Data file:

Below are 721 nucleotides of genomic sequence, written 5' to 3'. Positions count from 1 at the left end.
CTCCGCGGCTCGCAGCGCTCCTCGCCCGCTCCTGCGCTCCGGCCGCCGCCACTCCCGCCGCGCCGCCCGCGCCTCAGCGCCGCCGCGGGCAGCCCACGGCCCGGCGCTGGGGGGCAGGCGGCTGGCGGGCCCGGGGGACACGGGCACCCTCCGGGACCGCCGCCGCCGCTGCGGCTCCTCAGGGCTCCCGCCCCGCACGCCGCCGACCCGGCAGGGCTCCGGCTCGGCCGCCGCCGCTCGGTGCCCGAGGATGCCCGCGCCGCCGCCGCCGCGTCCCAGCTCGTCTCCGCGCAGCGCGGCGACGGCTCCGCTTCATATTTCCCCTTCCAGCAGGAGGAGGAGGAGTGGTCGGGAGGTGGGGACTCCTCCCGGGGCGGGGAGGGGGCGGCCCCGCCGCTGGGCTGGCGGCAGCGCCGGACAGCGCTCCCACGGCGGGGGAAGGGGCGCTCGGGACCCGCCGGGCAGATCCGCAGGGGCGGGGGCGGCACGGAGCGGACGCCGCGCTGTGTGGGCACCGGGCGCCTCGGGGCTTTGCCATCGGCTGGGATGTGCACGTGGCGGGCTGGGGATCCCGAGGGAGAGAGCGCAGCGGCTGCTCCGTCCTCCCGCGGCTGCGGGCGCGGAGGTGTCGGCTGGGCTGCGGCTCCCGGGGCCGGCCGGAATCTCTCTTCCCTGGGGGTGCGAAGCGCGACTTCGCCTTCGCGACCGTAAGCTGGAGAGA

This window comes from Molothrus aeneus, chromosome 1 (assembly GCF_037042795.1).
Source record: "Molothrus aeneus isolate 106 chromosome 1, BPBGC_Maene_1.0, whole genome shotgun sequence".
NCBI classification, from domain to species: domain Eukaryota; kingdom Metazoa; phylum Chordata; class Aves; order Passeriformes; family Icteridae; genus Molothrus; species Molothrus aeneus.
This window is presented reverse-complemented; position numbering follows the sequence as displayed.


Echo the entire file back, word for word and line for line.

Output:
Below are 721 nucleotides of genomic sequence, written 5' to 3'. Positions count from 1 at the left end.
CTCCGCGGCTCGCAGCGCTCCTCGCCCGCTCCTGCGCTCCGGCCGCCGCCACTCCCGCCGCGCCGCCCGCGCCTCAGCGCCGCCGCGGGCAGCCCACGGCCCGGCGCTGGGGGGCAGGCGGCTGGCGGGCCCGGGGGACACGGGCACCCTCCGGGACCGCCGCCGCCGCTGCGGCTCCTCAGGGCTCCCGCCCCGCACGCCGCCGACCCGGCAGGGCTCCGGCTCGGCCGCCGCCGCTCGGTGCCCGAGGATGCCCGCGCCGCCGCCGCCGCGTCCCAGCTCGTCTCCGCGCAGCGCGGCGACGGCTCCGCTTCATATTTCCCCTTCCAGCAGGAGGAGGAGGAGTGGTCGGGAGGTGGGGACTCCTCCCGGGGCGGGGAGGGGGCGGCCCCGCCGCTGGGCTGGCGGCAGCGCCGGACAGCGCTCCCACGGCGGGGGAAGGGGCGCTCGGGACCCGCCGGGCAGATCCGCAGGGGCGGGGGCGGCACGGAGCGGACGCCGCGCTGTGTGGGCACCGGGCGCCTCGGGGCTTTGCCATCGGCTGGGATGTGCACGTGGCGGGCTGGGGATCCCGAGGGAGAGAGCGCAGCGGCTGCTCCGTCCTCCCGCGGCTGCGGGCGCGGAGGTGTCGGCTGGGCTGCGGCTCCCGGGGCCGGCCGGAATCTCTCTTCCCTGGGGGTGCGAAGCGCGACTTCGCCTTCGCGACCGTAAGCTGGAGAGA

This window comes from Molothrus aeneus, chromosome 1 (assembly GCF_037042795.1).
Source record: "Molothrus aeneus isolate 106 chromosome 1, BPBGC_Maene_1.0, whole genome shotgun sequence".
NCBI classification, from domain to species: domain Eukaryota; kingdom Metazoa; phylum Chordata; class Aves; order Passeriformes; family Icteridae; genus Molothrus; species Molothrus aeneus.
This window is presented reverse-complemented; position numbering follows the sequence as displayed.